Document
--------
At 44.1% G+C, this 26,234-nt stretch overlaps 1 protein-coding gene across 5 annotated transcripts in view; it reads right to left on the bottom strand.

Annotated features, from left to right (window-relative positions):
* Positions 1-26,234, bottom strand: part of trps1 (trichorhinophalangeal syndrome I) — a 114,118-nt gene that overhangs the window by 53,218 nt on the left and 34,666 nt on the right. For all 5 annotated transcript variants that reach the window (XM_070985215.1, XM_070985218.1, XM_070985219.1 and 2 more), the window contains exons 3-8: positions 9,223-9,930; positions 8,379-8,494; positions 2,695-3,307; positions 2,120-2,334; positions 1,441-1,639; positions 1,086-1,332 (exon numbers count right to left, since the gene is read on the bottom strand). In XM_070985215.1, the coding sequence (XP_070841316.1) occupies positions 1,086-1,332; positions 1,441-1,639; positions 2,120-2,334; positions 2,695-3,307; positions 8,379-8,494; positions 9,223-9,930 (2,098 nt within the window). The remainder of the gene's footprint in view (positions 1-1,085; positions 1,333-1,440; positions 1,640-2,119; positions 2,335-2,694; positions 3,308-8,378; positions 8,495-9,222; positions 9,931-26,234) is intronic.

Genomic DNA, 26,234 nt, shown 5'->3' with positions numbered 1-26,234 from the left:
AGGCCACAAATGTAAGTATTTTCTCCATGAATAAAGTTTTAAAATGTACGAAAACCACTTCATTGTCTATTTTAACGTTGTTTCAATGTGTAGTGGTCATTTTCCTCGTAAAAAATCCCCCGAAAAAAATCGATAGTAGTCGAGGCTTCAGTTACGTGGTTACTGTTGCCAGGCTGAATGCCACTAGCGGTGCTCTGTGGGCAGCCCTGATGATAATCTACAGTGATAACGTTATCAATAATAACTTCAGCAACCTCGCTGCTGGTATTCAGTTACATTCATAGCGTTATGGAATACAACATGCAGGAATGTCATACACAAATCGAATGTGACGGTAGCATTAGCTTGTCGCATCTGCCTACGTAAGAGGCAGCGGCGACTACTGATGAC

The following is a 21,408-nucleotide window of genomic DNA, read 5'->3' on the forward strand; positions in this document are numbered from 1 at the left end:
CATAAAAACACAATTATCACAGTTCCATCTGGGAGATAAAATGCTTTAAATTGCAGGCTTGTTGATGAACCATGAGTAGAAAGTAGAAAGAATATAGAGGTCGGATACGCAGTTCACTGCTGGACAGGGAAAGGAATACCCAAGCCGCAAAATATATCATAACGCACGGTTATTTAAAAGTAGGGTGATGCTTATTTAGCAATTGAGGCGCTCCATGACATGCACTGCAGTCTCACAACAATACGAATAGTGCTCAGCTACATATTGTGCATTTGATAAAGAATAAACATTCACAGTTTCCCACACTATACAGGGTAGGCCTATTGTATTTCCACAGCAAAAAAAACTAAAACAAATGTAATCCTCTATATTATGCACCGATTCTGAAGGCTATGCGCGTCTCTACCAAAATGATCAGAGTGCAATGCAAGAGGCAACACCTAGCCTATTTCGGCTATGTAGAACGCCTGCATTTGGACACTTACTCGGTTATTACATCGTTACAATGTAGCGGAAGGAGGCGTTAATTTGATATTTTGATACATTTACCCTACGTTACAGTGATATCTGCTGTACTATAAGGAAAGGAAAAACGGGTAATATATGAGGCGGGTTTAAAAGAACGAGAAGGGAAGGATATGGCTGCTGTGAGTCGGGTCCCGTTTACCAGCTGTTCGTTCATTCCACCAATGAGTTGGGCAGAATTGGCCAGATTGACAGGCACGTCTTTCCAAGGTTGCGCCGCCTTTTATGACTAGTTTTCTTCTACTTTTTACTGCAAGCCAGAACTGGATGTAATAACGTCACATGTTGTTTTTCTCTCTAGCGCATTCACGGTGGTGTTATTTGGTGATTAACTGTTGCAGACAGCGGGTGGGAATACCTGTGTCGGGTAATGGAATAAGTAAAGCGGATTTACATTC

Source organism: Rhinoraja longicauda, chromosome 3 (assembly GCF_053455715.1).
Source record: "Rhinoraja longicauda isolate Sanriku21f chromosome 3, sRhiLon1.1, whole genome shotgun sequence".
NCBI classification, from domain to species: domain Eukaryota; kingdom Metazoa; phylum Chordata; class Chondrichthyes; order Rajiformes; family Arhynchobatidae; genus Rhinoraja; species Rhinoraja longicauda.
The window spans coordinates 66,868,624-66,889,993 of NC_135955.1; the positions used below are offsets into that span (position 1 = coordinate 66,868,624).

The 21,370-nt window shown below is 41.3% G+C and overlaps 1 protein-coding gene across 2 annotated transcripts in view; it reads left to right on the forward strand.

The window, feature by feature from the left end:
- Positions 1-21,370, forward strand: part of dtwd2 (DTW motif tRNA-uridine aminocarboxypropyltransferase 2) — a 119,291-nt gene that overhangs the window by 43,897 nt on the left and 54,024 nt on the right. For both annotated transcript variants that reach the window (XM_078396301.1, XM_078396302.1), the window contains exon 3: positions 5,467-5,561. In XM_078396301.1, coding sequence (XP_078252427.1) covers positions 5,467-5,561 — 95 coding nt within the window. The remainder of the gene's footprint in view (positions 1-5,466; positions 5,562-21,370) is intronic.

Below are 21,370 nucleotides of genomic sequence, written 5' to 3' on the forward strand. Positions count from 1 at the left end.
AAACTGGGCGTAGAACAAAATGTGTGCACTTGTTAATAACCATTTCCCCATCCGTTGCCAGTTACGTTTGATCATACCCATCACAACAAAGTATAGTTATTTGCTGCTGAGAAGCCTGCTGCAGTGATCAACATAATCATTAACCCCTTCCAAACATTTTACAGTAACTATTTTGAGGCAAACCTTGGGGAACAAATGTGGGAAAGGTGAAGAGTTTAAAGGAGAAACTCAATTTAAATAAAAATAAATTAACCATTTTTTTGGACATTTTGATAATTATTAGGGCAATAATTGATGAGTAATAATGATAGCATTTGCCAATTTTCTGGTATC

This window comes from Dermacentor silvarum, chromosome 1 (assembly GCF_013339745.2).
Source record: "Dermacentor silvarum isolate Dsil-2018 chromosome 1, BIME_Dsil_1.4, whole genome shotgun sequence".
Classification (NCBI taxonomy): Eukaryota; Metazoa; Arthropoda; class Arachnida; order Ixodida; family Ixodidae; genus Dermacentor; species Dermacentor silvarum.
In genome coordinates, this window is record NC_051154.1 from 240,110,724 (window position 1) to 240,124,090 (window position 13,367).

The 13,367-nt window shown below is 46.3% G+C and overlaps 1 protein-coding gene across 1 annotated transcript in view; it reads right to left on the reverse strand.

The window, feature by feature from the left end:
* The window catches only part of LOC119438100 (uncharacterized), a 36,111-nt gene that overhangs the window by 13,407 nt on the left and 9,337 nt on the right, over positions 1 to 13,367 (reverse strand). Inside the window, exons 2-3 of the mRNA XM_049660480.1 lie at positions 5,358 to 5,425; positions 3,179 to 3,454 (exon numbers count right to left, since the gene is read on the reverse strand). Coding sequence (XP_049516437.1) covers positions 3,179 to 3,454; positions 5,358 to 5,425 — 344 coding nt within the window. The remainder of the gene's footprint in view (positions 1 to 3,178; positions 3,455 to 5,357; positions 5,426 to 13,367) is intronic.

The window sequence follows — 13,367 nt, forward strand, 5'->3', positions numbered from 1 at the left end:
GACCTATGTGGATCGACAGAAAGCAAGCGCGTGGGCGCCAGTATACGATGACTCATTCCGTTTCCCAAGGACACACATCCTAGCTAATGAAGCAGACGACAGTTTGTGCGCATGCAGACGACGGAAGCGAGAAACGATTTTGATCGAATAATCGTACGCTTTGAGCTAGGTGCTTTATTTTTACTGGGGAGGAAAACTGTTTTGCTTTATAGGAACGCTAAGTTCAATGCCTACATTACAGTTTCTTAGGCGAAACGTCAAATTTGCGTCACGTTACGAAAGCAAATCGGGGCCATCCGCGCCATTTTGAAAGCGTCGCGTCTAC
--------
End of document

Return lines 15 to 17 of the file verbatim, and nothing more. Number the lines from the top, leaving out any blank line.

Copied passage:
Below are 21,370 nucleotides of genomic sequence, written 5' to 3' on the forward strand. Positions count from 1 at the left end.
AAACTGGGCGTAGAACAAAATGTGTGCACTTGTTAATAACCATTTCCCCATCCGTTGCCAGTTACGTTTGATCATACCCATCACAACAAAGTATAGTTATTTGCTGCTGAGAAGCCTGCTGCAGTGATCAACATAATCATTAACCCCTTCCAAACATTTTACAGTAACTATTTTGAGGCAAACCTTGGGGAACAAATGTGGGAAAGGTGAAGAGTTTAAAGGAGAAACTCAATTTAAATAAAAATAAATTAACCATTTTTTTGGACATTTTGATAATTATTAGGGCAATAATTGATGAGTAATAATGATAGCATTTGCCAATTTTCTGGTATC

This window comes from Dermacentor silvarum, chromosome 1 (assembly GCF_013339745.2).